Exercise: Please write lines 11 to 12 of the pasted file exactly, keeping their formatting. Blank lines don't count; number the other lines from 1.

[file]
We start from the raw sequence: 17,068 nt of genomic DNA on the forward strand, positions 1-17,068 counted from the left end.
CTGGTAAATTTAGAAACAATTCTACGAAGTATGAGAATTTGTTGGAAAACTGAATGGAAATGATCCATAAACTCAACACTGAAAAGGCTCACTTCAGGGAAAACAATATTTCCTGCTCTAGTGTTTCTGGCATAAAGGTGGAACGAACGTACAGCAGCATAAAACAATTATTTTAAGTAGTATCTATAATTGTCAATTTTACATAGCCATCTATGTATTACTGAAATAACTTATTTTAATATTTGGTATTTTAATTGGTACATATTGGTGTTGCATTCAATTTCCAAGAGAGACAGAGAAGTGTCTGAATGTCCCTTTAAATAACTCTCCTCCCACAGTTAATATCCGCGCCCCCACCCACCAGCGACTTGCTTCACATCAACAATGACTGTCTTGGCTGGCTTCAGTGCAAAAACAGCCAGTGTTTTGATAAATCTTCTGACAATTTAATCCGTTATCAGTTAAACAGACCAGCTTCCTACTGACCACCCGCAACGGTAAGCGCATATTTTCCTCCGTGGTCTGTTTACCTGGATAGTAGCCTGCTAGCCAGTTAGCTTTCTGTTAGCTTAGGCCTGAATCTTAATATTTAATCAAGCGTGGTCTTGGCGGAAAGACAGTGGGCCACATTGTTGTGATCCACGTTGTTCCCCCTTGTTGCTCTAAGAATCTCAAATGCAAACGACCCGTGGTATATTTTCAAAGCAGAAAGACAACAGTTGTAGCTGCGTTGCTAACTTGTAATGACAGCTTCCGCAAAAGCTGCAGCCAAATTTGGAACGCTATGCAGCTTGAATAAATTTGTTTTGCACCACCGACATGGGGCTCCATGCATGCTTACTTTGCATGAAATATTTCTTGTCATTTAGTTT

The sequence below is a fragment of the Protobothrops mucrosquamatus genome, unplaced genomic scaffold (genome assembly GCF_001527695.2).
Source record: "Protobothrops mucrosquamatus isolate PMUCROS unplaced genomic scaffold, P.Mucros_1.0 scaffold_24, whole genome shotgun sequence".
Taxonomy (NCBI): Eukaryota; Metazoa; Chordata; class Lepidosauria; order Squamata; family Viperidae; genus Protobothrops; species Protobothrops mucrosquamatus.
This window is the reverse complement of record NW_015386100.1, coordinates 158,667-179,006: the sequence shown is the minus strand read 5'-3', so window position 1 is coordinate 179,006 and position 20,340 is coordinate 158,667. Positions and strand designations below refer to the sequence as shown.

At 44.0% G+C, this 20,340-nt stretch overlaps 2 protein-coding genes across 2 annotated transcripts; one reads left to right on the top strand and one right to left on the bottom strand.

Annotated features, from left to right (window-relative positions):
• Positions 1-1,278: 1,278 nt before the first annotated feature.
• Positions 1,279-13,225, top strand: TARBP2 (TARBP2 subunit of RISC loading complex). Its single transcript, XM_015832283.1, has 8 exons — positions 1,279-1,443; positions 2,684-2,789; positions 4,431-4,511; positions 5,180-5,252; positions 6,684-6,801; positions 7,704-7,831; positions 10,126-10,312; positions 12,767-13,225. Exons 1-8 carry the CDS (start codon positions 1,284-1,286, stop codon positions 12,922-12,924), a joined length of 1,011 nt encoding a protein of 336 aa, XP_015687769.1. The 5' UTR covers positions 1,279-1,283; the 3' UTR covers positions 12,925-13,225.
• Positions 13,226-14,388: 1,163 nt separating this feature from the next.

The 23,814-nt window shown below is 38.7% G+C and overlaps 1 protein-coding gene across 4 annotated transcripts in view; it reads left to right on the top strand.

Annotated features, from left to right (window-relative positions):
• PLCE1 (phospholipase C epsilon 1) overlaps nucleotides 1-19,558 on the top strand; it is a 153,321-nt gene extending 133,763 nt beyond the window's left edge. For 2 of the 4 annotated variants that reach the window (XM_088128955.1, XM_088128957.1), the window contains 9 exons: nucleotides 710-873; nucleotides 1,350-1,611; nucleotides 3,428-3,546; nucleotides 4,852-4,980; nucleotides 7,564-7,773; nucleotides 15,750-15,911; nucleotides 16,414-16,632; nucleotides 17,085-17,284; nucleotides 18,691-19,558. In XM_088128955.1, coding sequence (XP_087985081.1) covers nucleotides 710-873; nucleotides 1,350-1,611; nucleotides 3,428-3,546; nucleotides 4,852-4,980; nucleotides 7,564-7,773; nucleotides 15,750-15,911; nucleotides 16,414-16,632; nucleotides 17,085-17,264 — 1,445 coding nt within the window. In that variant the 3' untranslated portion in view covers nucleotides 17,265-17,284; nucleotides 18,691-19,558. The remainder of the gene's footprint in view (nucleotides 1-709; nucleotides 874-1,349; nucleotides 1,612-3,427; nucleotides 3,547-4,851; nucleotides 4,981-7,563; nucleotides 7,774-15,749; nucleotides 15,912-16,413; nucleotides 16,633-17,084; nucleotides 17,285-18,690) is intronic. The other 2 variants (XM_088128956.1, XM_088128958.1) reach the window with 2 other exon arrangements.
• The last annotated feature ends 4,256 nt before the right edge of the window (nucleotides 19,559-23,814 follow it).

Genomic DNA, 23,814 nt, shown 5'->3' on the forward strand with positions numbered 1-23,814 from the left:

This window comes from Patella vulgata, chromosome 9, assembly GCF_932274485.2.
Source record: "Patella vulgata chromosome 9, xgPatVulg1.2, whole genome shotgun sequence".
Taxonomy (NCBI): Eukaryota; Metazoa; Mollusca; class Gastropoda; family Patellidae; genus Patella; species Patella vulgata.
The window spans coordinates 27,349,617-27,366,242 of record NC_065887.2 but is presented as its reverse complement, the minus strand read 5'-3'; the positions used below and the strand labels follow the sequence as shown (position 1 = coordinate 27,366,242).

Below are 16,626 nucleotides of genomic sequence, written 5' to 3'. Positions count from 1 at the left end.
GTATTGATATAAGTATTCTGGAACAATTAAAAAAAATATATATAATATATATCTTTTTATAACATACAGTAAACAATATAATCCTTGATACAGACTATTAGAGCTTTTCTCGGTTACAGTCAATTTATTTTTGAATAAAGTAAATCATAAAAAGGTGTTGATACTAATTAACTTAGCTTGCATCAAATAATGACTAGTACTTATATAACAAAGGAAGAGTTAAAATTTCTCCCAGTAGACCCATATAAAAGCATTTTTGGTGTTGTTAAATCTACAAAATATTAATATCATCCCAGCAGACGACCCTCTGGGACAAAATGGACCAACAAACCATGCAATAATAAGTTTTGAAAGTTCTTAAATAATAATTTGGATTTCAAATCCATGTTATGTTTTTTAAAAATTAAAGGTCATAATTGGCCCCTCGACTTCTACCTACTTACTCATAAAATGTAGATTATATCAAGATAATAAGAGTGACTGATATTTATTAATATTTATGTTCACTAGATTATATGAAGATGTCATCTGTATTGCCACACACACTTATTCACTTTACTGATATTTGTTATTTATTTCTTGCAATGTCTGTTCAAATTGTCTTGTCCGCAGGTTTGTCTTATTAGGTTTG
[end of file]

• Positions 13,226-14,388: 1,163 nt separating this feature from the next.

The 23,814-nt window shown below is 38.7% G+C and overlaps 1 protein-coding gene across 4 annotated transcripts in view; it reads left to right on the top strand.